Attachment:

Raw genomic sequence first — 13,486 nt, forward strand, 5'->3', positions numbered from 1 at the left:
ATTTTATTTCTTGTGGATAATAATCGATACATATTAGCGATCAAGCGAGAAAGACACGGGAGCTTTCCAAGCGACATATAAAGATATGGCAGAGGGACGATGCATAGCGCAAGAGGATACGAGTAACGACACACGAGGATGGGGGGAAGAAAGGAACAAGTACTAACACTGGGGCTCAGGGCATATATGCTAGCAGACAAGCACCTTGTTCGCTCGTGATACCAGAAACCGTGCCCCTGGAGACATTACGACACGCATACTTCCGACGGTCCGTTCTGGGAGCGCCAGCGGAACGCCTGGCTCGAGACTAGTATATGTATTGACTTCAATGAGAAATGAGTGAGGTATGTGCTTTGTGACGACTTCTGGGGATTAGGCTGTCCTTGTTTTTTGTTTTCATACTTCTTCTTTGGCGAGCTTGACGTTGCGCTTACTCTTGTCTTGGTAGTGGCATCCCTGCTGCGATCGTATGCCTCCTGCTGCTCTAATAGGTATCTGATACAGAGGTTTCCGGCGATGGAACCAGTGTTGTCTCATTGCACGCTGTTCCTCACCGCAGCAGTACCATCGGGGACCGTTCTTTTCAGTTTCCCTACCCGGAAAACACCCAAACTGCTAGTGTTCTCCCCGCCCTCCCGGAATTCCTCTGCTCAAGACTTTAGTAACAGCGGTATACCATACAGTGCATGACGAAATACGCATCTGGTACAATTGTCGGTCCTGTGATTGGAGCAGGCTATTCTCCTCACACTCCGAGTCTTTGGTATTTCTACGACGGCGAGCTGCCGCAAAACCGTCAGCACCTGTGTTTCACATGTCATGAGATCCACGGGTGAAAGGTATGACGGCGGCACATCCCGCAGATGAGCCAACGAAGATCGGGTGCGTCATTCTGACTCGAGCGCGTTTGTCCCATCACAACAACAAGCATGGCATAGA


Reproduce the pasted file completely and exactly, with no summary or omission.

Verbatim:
Raw genomic sequence first — 13,486 nt, forward strand, 5'->3', positions numbered from 1 at the left:
ATTTTATTTCTTGTGGATAATAATCGATACATATTAGCGATCAAGCGAGAAAGACACGGGAGCTTTCCAAGCGACATATAAAGATATGGCAGAGGGACGATGCATAGCGCAAGAGGATACGAGTAACGACACACGAGGATGGGGGGAAGAAAGGAACAAGTACTAACACTGGGGCTCAGGGCATATATGCTAGCAGACAAGCACCTTGTTCGCTCGTGATACCAGAAACCGTGCCCCTGGAGACATTACGACACGCATACTTCCGACGGTCCGTTCTGGGAGCGCCAGCGGAACGCCTGGCTCGAGACTAGTATATGTATTGACTTCAATGAGAAATGAGTGAGGTATGTGCTTTGTGACGACTTCTGGGGATTAGGCTGTCCTTGTTTTTTGTTTTCATACTTCTTCTTTGGCGAGCTTGACGTTGCGCTTACTCTTGTCTTGGTAGTGGCATCCCTGCTGCGATCGTATGCCTCCTGCTGCTCTAATAGGTATCTGATACAGAGGTTTCCGGCGATGGAACCAGTGTTGTCTCATTGCACGCTGTTCCTCACCGCAGCAGTACCATCGGGGACCGTTCTTTTCAGTTTCCCTACCCGGAAAACACCCAAACTGCTAGTGTTCTCCCCGCCCTCCCGGAATTCCTCTGCTCAAGACTTTAGTAACAGCGGTATACCATACAGTGCATGACGAAATACGCATCTGGTACAATTGTCGGTCCTGTGATTGGAGCAGGCTATTCTCCTCACACTCCGAGTCTTTGGTATTTCTACGACGGCGAGCTGCCGCAAAACCGTCAGCACCTGTGTTTCACATGTCATGAGATCCACGGGTGAAAGGTATGACGGCGGCACATCCCGCAGATGAGCCAACGAAGATCGGGTGCGTCATTCTGACTCGAGCGCGTTTGTCCCATCACAACAACAAGCATGGCATAGA